Can long-range quantum coherence exist in a self-assembled biological light harvesting ordered aggregate?!
- Andrea Mattioni
- Prof. Martin Plenio (Ulm)
- Prof. Yossi Paltiel (Hebrew University)
- Prof. Susana F. Huelga (Ulm)
Do biological processes take advantage of the quantum properties of matter? If so, can we learn design principles for future quantum technologies? At first glance this seems unlikely due to the large disorder and the high temperatures in which biological systems typically operate. However, evidence for processes at the quantum/classical border are emerging in enzymology, bioenergetics and most prominently in photosynthetic excitation transfer in light-harvesting complexes (LH). These are ultrafast reactions that exhibit remarkably high efficiencies and long range quantum coherence is conjectured to underlie the high yield of these reactions. Harnessing the design principles of this biological system can lead to the realization of devices that transform future quantum technology. Our goals are to study the border between classical and quantum processes in the ordered aggregates, using advanced spectroscopy techniques and quantum mechanical simulations.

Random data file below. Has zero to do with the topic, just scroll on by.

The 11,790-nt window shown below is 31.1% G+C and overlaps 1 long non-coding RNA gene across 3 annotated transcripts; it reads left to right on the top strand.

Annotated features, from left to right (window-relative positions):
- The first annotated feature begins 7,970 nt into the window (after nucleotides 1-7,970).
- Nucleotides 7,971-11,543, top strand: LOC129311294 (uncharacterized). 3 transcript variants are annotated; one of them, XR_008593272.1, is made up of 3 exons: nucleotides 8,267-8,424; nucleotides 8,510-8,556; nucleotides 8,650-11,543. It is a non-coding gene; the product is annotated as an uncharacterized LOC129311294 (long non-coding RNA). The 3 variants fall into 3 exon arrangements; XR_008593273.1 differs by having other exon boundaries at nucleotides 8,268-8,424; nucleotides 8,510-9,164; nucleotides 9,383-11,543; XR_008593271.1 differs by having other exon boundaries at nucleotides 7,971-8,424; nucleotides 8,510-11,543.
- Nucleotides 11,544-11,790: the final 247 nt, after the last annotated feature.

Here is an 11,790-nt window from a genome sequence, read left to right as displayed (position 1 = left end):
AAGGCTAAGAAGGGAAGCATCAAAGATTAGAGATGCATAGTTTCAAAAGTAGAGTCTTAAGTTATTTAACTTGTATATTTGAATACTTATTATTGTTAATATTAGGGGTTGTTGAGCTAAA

Prof. Niek van Hulst ICFO - Institut de Ciences Fotoniques
The Barcelona Institute of Science and Technology Barcelona (Spain)
Alliance Projects Menu
 M. Escalante, A. Lenferink, Y. Zhao, N. Tas, J. Huskens, C. N. Hunter, V. Subramanian, C. Otto , Nano Lett. 10, 1450 (2010)
 A. Block, P. Qian, C. Vassilev, M. Liebel, C. N. Hunter, N. van Hulst, in preparation
 S. Lloyd, M. Mohseni, New J. Phys. 12, 075020 (2010)
 G. Yang, N. Wu, T. Chen, K. Sun, Y. Zhao, J. Chem. Phys. C 116, 3747-3756 (2012)